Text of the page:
If it makes you feel good, I see no harm. As far as a "you got to or yer engine will fry", the bullshit flag is down on the play. I think it might be a nice thing to do for your bike, allowing it run at even operating temperatures. But we're not talking 700 degree differences here. I;ve toyed with the idea of installing a radiator bypass from an Aprilla or Ducati, which would require minimal adaption, and would cost under 20 bucks. And I will try it. Just as soon as I understand WHY I'm doing it.

****

And when Brother Damocles see this, order the large tub of popcorn. His dissertation on the Thermo Bob is as long and intense as Doctor Zhivago.


****

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post #6 of 75 Old 05-11-2011, 11:40 AM
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I can see where benefit would occur more so in colder climes than in warmer. I can see that it would lend some stabilization to the temperature of the coolant. However, there will likely never be a peer reviewed study based on scientific method. There is not enough demand for it. I think it will come to what makes you feel better. I don't go for those who posit that the bike is junk and everything on it must be replaced. Nor do I go for those who assert that Kawasaki is always right on the maintenance etc. There is one thing a buddy of mine once said though. 'Butch, clean oil never hurt an engine.' I think that that may be an absolute truth!
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post #7 of 75 Old 05-11-2011, 11:44 AM Thread Starter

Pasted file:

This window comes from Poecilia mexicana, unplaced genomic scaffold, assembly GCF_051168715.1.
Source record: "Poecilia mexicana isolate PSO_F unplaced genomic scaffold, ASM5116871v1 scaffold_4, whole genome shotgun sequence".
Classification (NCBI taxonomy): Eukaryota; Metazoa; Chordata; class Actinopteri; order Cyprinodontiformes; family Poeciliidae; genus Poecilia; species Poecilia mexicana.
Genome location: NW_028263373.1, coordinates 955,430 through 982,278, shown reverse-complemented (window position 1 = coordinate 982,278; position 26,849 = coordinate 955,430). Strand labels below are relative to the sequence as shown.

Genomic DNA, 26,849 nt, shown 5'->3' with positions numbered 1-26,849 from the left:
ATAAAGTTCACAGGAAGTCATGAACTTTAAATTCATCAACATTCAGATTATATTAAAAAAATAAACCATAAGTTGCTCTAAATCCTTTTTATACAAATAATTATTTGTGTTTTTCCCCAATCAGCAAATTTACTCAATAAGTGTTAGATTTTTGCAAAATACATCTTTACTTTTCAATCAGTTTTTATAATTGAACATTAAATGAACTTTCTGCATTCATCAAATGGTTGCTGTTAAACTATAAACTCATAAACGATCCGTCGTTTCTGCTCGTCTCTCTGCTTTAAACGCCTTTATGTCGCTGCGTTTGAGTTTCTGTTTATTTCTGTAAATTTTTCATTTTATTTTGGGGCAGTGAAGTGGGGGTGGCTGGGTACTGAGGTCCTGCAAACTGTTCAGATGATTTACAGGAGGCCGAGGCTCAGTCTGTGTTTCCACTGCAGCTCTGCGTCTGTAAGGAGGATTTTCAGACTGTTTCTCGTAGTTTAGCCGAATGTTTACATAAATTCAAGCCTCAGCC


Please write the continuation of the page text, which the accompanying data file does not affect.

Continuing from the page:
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Thanks for directing me to the review: lots of information there. I find the claim of "potentially adding years of service life to my engine" claim a little out there, though.



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post #8 of 75 Old 05-11-2011, 11:52 AM
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I have an air cooled 1982 xj650 maxim. It has over 50k on the clock without a rebuild. BTW, liquid cooling has extended the life of most bike engines.
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post #9 of 75 Old 05-11-2011, 11:53 AM Thread Starter
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The one downside I see to it is more components to fail; i.e. more hoses and clamps. I suppose no more susceptible to failure than the ones already there, though. Its location seems to protect it well and it's reported to be of very high quality.

efigalaxie, I'm a big proponent of what your buddy told you: I change my oil (and filter) every 1,000 miles. Maybe overkill, maybe not, but it's cheap and takes all of 15 minutes to do.

I don't know if it's stuff our Dads theorized, something maybe read in a manual somewhere or what, but, although it might not be based on "fact," I always let the engine in anything warm up before I put a load on it and I always cut it back to idle for a couple of minutes before shutting it off.

On the other hand, I used to run wheel loaders in a battery plant that actually had German made, air-cooled diesel engines which require even closer tolerances and massive compression and forces generated inside the engine. These things would run all day long and the engines lasted for thousands and thousands of hours with no liquid cooling at all. I suppose it's all about design, materials, etc. I'd never even seen an air-cooled diesel before I saw those things.



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post #10 of 75 Old 05-11-2011, 12:12 PM
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I installed the thermo bob at 53000 kilometers on my 08. Prior to the install, the engine temps fluctuated from showing stone cold on cold days to 3/4 from hot. I know from experience these wide swings in coolant temp is not a good thing at the best of times. Engine performace and longevity is determined to a great extent on proper and consisstent operating temps for both cooling and oil temps. With the thermo bob, temps remain consistant at all times. That alone gives me comfort.

byker
2008 KLR 650 (108,000 kilometers and rising)
1987 K100RS